This seems to be turning into art deco week on the blog, but I couldn’t wait to share these! We were in Cincinnati recently for my brother’s wedding, and stayed a night at the Hilton Netherland Plaza Hotel.
This downtown art deco gem was first opened in the Carew Tower complex in 1931 as the Netherland Plaza Hotel. Nowadays the Hilton brand has been tacked onto the name, and while guest rooms are much the same as you’d find at any Hilton location, the hotel is worth a visit for the lobby area and neat art deco details scattered throughout the building. Here’s some of the best bits of the hotel:
Once the hotel’s grand lobby, this space has been restored and converted into the “Palm Court” bar and dining area. The Louis XV style murals along the ceiling are a bit of a departure from the overall French art deco style of the hotel, but they are part of the original decor.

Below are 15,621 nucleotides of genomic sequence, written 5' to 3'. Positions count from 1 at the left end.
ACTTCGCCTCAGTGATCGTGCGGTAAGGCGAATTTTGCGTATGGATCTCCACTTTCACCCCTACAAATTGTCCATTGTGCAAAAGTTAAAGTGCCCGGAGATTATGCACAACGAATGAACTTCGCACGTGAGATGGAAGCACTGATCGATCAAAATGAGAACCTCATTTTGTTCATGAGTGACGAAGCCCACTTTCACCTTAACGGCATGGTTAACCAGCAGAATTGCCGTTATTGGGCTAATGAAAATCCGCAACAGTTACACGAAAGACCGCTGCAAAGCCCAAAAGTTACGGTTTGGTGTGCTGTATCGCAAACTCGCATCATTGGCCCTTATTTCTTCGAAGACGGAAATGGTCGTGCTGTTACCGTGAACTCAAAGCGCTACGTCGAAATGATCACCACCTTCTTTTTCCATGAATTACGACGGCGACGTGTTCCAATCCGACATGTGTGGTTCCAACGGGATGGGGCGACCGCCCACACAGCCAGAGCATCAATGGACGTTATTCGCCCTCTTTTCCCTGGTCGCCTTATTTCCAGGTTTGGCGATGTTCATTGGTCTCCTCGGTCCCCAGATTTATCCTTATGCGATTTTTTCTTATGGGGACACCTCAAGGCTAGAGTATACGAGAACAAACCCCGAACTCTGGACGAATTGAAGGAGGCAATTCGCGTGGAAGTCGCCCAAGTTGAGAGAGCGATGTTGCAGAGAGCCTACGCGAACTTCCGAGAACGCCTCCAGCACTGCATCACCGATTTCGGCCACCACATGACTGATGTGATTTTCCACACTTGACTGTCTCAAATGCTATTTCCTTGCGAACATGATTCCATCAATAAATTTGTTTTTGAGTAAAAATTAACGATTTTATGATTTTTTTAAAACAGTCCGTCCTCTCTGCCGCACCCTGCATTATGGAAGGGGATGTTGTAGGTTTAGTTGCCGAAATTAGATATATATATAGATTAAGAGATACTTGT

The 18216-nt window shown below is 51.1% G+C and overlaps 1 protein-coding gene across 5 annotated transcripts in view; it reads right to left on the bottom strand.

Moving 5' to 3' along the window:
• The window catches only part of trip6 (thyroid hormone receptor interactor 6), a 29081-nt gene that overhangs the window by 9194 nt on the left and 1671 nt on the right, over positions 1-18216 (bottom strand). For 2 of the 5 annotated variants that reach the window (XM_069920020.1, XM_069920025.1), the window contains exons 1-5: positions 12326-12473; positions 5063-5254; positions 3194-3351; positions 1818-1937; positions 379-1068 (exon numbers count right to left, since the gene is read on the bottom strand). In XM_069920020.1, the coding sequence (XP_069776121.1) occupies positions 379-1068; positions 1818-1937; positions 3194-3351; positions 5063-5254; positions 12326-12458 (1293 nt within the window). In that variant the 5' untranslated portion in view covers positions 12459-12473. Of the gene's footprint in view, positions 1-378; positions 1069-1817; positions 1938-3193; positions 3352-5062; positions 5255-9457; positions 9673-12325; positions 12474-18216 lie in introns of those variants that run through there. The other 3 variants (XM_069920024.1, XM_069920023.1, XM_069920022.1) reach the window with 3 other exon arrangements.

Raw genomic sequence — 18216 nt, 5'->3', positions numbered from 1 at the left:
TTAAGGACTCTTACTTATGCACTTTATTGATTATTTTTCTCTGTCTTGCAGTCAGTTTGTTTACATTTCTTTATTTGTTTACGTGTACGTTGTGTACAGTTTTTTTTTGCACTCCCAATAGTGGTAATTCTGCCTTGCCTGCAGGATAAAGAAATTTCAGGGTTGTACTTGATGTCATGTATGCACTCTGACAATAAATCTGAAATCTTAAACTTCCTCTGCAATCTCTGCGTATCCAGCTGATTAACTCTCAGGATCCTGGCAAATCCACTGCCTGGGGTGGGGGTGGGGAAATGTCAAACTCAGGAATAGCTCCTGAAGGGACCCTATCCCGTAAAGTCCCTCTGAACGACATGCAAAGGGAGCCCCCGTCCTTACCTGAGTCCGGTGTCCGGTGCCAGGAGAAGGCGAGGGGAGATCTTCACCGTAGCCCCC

The incredible, locally made Rookwood Pottery ram’s head fountain sits at the end of the dining room, with Louis Grell murals on the ceiling above depicting the hunt of Diana, and Apollo on his chariot.
Chandelier and Louis Grell murals (with the message “Welcome Travelers”) above the entry staircase.
Carew Tower was envisioned as a multi-use building before the concept was commonplace, offering shopping and office space in addition to the hotel. This unique vision ended up being financier John Emery’s salvation in 1929. After being declined for a bank loan because the building concept was unconventional, Emery ignored his financial advisers and sold his stocks and securities to finance the project. Not long after, the stock market crashed, wiping out the fortunes of many–but not Emery, who was able to continue with construction in the aftermath.
The shopping arcade features these fantastic floral Rookwood Pottery tiles at both entrance arches. (More info on Rookwood in this post).
If you’re thinking about seeing the hotel in person, you can easily stop in and wander through the hotel without spending a dime (ok, maybe on parking). But I’d recommend using the grandness of the Palm Court bar as a very valid rationale to sit down and have a drink or two.